It’s often a wonder to those just getting into to tea to discover that all tea comes from the same plant–Camellia Sinensis. The question that immediately popped into all of our minds when we had this realization for the first time had to have been “so why do teas vary so much?” Well I won’t harp too much on the subject, because many of you understand the reasons for that. Tea preparations vary like crazy even among categories and regions of similarity, giving us everything from the straight and simple Senchas of the world to the tightly wound Pu’Erh Touchas.
When we talk about differences in tea preparation and treatment, we’re typically talking about things like wilting, oxidation, rolling and firing. It is important, however, to consider carefully just where tea is grown. In the traditional tea growing regions of the world (China, Japan, India, Sri Lanka, to leave out a few) tea plants are raised in vastly different climates and soils. One learns to associate certain regions of the world with favorite flavors–for me, there is nothing quite as amazing as a fine Darjeeling. Grown in (you guessed it) the Darjeeling region of India, these high-altitude leaves produce a depth of flavor that has brought upon them the name “champagne of teas.”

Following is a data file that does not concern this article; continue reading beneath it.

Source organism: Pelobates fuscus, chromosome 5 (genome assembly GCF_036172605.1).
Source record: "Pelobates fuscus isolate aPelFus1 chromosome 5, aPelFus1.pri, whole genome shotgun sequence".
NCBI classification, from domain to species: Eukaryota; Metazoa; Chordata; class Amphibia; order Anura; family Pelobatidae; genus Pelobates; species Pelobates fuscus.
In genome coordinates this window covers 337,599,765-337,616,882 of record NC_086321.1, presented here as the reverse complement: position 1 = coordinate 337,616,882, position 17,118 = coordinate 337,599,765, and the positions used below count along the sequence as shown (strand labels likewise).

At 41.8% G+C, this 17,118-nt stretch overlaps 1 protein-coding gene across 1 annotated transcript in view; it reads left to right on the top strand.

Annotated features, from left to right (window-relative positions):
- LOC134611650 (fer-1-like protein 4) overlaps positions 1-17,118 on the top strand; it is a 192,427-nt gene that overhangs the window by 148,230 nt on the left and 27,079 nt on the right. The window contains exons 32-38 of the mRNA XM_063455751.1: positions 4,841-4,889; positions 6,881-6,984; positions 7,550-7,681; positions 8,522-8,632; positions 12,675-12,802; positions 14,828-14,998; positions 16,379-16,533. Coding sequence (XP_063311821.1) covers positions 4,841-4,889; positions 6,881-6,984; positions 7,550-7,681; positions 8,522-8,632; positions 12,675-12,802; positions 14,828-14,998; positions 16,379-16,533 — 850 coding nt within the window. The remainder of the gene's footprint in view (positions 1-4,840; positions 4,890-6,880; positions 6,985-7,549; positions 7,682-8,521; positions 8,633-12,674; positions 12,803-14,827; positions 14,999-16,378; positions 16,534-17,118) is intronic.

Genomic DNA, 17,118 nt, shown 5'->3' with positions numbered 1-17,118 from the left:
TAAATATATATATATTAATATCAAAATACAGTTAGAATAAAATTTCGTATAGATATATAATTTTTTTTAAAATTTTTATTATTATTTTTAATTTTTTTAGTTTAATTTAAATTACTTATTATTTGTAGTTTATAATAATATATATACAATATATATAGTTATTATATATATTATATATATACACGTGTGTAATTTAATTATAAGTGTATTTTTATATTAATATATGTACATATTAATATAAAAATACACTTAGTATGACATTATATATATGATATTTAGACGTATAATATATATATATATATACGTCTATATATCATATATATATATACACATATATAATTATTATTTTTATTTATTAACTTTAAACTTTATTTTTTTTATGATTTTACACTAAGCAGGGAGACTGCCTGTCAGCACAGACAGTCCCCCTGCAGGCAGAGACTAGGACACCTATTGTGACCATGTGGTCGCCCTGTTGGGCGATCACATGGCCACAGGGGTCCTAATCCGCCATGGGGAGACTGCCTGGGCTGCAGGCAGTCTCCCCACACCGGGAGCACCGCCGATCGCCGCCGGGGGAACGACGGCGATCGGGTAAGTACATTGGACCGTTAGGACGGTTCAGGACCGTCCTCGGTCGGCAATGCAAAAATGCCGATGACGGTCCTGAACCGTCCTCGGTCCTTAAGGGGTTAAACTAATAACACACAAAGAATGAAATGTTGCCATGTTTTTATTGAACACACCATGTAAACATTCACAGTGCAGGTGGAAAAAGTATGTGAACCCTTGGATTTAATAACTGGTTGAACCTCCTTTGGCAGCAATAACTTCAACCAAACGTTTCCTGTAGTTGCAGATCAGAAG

While this region is essential to producing the Darjeeling taste, this fascinating article from Darjeeling Tea Express indicates that there might be more to it. The article discusses the recent scientific discovery of a set of genes that are responsible for the production of this unique flavor, and the importance of the region’s insect population in actually activating those genes. It’s a pretty fascinating topic to me, and one that I think should remind us of how important the lands our tea comes from really are to us, and how deep each cup of tea really goes. In every cup we drink there are tectonic movements, rich soils and roots, living leaves and sunlight, insects and human hands at work, gigantic weather systems and mountain ranges.